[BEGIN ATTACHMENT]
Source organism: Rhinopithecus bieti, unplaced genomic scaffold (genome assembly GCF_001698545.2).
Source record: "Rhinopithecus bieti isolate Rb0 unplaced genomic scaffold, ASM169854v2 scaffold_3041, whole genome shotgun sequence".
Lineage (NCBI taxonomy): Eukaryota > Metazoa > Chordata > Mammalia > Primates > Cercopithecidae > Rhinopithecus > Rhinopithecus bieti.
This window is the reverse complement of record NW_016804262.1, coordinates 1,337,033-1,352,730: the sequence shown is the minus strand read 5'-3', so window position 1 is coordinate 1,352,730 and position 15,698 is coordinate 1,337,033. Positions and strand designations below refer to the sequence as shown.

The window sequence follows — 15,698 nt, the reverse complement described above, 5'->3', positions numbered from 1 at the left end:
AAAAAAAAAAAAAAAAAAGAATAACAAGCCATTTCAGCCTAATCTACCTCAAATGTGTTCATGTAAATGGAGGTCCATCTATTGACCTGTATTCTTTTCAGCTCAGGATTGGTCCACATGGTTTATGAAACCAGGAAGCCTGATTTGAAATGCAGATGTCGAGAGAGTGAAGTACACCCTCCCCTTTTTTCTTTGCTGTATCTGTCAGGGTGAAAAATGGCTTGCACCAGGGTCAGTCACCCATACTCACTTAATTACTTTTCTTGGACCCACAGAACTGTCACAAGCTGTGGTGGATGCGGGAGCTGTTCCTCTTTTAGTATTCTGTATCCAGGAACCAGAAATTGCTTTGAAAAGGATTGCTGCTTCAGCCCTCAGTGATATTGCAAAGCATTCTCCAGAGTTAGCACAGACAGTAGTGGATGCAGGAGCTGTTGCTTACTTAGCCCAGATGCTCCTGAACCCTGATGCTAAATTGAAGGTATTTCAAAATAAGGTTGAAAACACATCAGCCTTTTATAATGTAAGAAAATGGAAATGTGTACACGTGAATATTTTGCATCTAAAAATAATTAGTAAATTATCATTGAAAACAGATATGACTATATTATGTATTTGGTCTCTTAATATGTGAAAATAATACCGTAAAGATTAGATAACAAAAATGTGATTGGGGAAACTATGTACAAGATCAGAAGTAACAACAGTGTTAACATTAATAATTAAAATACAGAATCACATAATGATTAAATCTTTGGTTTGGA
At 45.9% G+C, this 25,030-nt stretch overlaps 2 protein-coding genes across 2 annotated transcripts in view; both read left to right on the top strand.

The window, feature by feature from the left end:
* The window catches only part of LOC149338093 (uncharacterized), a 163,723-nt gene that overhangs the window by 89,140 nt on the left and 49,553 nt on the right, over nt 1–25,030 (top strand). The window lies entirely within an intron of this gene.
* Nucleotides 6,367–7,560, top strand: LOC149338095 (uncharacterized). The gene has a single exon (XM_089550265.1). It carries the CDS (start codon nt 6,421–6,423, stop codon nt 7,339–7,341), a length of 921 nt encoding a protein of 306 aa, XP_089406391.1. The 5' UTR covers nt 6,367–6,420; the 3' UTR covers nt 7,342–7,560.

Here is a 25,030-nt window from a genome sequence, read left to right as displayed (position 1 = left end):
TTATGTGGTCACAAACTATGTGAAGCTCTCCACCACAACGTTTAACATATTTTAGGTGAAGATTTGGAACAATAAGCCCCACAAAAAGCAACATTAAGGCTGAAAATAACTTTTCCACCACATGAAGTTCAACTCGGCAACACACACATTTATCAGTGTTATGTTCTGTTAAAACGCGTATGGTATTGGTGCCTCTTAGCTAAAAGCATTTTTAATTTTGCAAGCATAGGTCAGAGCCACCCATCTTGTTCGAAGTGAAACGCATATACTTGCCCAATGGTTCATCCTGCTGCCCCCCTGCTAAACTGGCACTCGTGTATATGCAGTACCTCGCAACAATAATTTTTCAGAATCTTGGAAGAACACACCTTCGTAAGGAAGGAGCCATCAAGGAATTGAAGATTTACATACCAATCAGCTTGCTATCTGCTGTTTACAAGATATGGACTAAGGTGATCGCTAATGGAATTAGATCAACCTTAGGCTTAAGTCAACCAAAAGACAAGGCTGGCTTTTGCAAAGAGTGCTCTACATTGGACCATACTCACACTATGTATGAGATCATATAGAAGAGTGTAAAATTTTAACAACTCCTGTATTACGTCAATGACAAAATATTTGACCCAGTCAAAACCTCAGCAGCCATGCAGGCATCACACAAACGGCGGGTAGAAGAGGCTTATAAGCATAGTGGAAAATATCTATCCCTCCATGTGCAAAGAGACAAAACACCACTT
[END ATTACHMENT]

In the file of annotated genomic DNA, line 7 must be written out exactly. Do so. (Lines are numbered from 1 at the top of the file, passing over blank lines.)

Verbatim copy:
At 45.9% G+C, this 25,030-nt stretch overlaps 2 protein-coding genes across 2 annotated transcripts in view; both read left to right on the top strand.